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Above: The writer Nadezhda Khvoshchinskaya (1821-1889), pictured in 1892. Source
Amid calls to “decenter” Russian literature, one call we do not hear often enough is to finally correct our view of what “the center” actually was. This does not mean ignoring the “peripheries,” but instead restoring to our narrative of Russian literature a group of figures who were at the center but have largely dropped from view: Russia’s great nineteenth-century women writers.
Since Russia’s full-scale invasion of Ukraine last February, much of the conversation about Russian classics has focused on a small canon of men whose imperialist spirit has rightly come under scrutiny. Alexander Pushkin—the “father of Russian literature”—disparaged Ukraine and praised Russia’s expansive force. He supported the crushing of a Polish uprising in 1830 with poems that told the West to stay out of matters within the “Slav family,” essentially giving Russia the right to dominate her western neighbors. And he celebrated “the glorious hour when, scenting bloody combat, [Russia’s] double-headed eagle rose up against the indignant Caucasus” (Prisoner of the Caucasus). As the story goes, Pushkin passed on his mantle to the young Romantic Mikhail Lermontov, who continued to glorify Russia’s imperial expansion in the Caucasus, most famously in his novel Hero of Our Time (1840).
But this is not how the story actually went. When Pushkin died, his mentor Vasily Zhukovsky gave Pushkin’s draft notebook to the poet he saw as Pushkin’s successor. This was not Lermontov, but Evdokiia Rostopchina (1811-1858), who went on to write The Forced Marriage (1845), a veiled allegory of Russia’s annexation and oppression of Poland. Perhaps because the censors did not expect such a political message from a woman, The Forced Marriage was successfully published in the newspaper The Northern Bee, but when people caught on to the work’s true meaning a few weeks later, copies were destroyed by the police, and Rostopchina—who had been close with the Tsar’s family—ended up shunned by society. This is the story of “the foremost poet in Russia” after Pushkin’s death, as a leading journal editor called her. If we are reconsidering the legacy of “great Russian literature,” surely she should have a place in that narrative.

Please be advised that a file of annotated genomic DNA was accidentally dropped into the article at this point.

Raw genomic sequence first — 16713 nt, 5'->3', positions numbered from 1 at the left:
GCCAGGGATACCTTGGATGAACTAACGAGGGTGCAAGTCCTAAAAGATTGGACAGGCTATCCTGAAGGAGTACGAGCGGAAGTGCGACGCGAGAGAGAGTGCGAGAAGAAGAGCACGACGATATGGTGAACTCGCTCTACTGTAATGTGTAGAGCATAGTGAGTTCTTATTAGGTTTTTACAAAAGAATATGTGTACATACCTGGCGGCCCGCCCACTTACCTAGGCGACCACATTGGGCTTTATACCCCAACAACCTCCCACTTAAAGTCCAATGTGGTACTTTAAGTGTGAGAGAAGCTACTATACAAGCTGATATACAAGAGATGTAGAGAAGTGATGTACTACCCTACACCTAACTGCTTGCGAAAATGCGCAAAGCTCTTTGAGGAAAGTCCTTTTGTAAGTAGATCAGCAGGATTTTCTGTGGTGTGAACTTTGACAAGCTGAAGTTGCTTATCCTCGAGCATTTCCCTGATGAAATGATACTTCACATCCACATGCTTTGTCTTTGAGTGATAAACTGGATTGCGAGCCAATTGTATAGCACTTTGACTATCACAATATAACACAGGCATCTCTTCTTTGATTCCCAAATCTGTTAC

And what of the big novelists? Since Russia’s invasion of Ukraine, Fyodor Dostoevsky in particular has come under fire. Certainly his views of Russia’s mission to “bring brotherhood” to Europe and to unite all the Slavic peoples exemplify a terrifying kind of Russian messianism that needs to be discussed and acknowledged. But he was not the only novelist writing. By the 1870s, the highest paid authors in Russia were Tolstoy and Turgenev (tied), and, in third place, not Dostoevsky, but V. Krestovsky (pseudonym), the pen name for Nadezhda Khvoshchinskaya (1821-1889). Indeed, in 1871 the Russia correspondent for the London-based Athenaeum placed her “but little below Tolstoi and Tourguénief.” For contemporaries, it was Tolstoy, Turgenev, and Khvoshchinskaya who formed the triumvirate at the top of Russian literature. One of three literary sisters known as the “Russian Brontës,” Khvoshchinskaya was a pacifist who wrote scathing critiques of serfdom, the oppressive patriarchal family structure, bureaucratic corruption in the provinces, the dissolute life of the elite, and much more. This was hardly glorification of Russia’s expansionist mission. And this was hardly marginal literature, as she was one of the most highly paid and respected authors in Russia.
By the end of the nineteenth century, fifteen percent of Russia’s professional writers were women. If we are now rethinking the canon, a major step is to restore them to their rightful place. Evgeniia Tur, Karolina Pavlova, Elena Gan, Marko Vovchok (who published in both Russian and Ukrainian), Mariia Zhukova, Avdotia Panaeva… these are just a few of the names that should be part of the discussion if we are trying to accurately assess what Russian literature was, and what it stood for, in the nineteenth century.
What I am writing here is neither new nor original; scholars of Russian women’s writing have been saying all this for decades. But these facts should be common knowledge among all scholars of Russian literature, not just those who specialize in women. Even as we move to “de-center” and to give credence to literature written on geographic and ideological “peripheries”—and to challenge the very idea of center/periphery—we must also correct our understanding of what the center truly was. Acknowledging the fundamental position female authors held will give us a truer understanding of the Russian tradition that we are in the process of reevaluating.